Mobile World Congress is one of those mega-events on par with Electronica in terms of scope and size, CES in terms of style and cool factor. The congress is devoted to all things mobile, which has transformed from the early days of cell phones to today’s smart phones and is evolving toward a future that connects the entire planet to the internet via mobile devices. Connected tablet devices, cloud computing, HD and 3D mobiles and some seriously powerful processors being stuffed into mobile devices dominated much of the tech news coming out of the show. Partnerships (Nokia adopting Microsoft’s window platform 7 – WP7), more accessible social networking mobility, gaming, mobile banking and lifestyle were among the themes delivered by various keynote speakers throughout the week.
Among all the new devices, services, and applications that were unveiled and opportunities for connecting mankind in previously unfathomable ways that were envisioned over the course of the week, one underlying concern will be the challenges behind fixing the “capacity crunch” as demand continues to grow. Many conversations in the various exhibition halls were focused on this less glamorous but real problem of optimizing the use of available spectrum to support the connectivity dream.
For many of us in the microwave trenches, this eco system of user devices, cell equipment and backhaul represents our end customers. The majority of exhibiting companies that Microwave Journal readers would recognize include RF test and measurement manufacturers, front-end semiconductor and module vendors, filter and backhaul equipment providers. The high cost of exhibiting at this event may have kept other microwave categories from appearing in an official capacity, but I would not be surprised if more component, cable and connector folks were working the exhibition floor as attendees.
First meeting - Agilent. The Test & measurement powerhouse are well-prepared for their day of press and customer meetings with a presentation touching upon the past, present and future of mobile communications and their part in this unfolding story. In their booth the company was demonstrating test and measurement solutions for 3GPP LTE-Advanced, LTE, W-CDMA, HSPA+, E-EDGE (EDGE Evolution), UMA/GAN, WiMAX™ and femtocells.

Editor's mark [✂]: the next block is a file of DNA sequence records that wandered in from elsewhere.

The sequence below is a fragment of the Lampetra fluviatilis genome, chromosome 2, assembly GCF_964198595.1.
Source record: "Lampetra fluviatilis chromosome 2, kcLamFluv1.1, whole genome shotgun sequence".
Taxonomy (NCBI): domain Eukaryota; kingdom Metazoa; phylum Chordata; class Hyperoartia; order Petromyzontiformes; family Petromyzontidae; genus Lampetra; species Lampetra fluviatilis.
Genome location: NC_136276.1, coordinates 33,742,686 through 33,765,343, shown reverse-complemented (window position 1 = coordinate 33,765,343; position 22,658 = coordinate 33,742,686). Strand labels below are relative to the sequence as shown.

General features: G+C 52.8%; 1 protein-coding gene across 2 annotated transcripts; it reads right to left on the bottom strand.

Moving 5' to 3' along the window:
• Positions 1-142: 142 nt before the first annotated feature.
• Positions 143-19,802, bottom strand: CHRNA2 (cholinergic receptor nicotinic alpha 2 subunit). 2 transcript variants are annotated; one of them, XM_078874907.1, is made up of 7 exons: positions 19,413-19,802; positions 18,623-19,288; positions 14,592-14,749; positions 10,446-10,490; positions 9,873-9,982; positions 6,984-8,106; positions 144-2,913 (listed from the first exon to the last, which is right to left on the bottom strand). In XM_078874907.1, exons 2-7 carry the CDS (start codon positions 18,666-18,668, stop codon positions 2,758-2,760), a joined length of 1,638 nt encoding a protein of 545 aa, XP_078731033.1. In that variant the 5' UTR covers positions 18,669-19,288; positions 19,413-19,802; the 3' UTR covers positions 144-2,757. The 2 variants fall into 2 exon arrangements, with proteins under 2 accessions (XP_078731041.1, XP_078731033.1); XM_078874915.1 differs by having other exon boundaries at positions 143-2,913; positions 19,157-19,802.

With an eye on what’s to come, team Agilent is prepared to talk about the challenges of LTE-advanced. With a lock-down of features in the 3GPP release 10 standard scheduled for sometime in March, Agilent is looking to get ahead of the curve with providing test solutions. LTE-A at a glance will introduce carrier aggregation, clustered SC-FDMA (for enhanced uplink multi-access) and higher order MIMO. Several products have been enhanced for the challenges of the new standard including LTE-Advanced signal generation and analysis tools, Signal Studio and 89600B vector signal analysis (VSA) software which were shown performing both user equipment and eNB RF measurements.
Other solutions being shown: Agilent’s PXB baseband generator and channel emulator supporting MIMO test performance in real-world conditions, closely characterizing end-user environments. Agilent PXT wireless communications test set supporting development phase testing ( RF characterization, protocol test and functional test of LTE user equipment). This solution is highly scalable from a single PXT on the developer’s bench to a full conformance test system with the latest release supporting user equipment performance tests during handover between LTE and legacy technologies. Test automation tools are also available.
more day one (and the rest of the show) to come....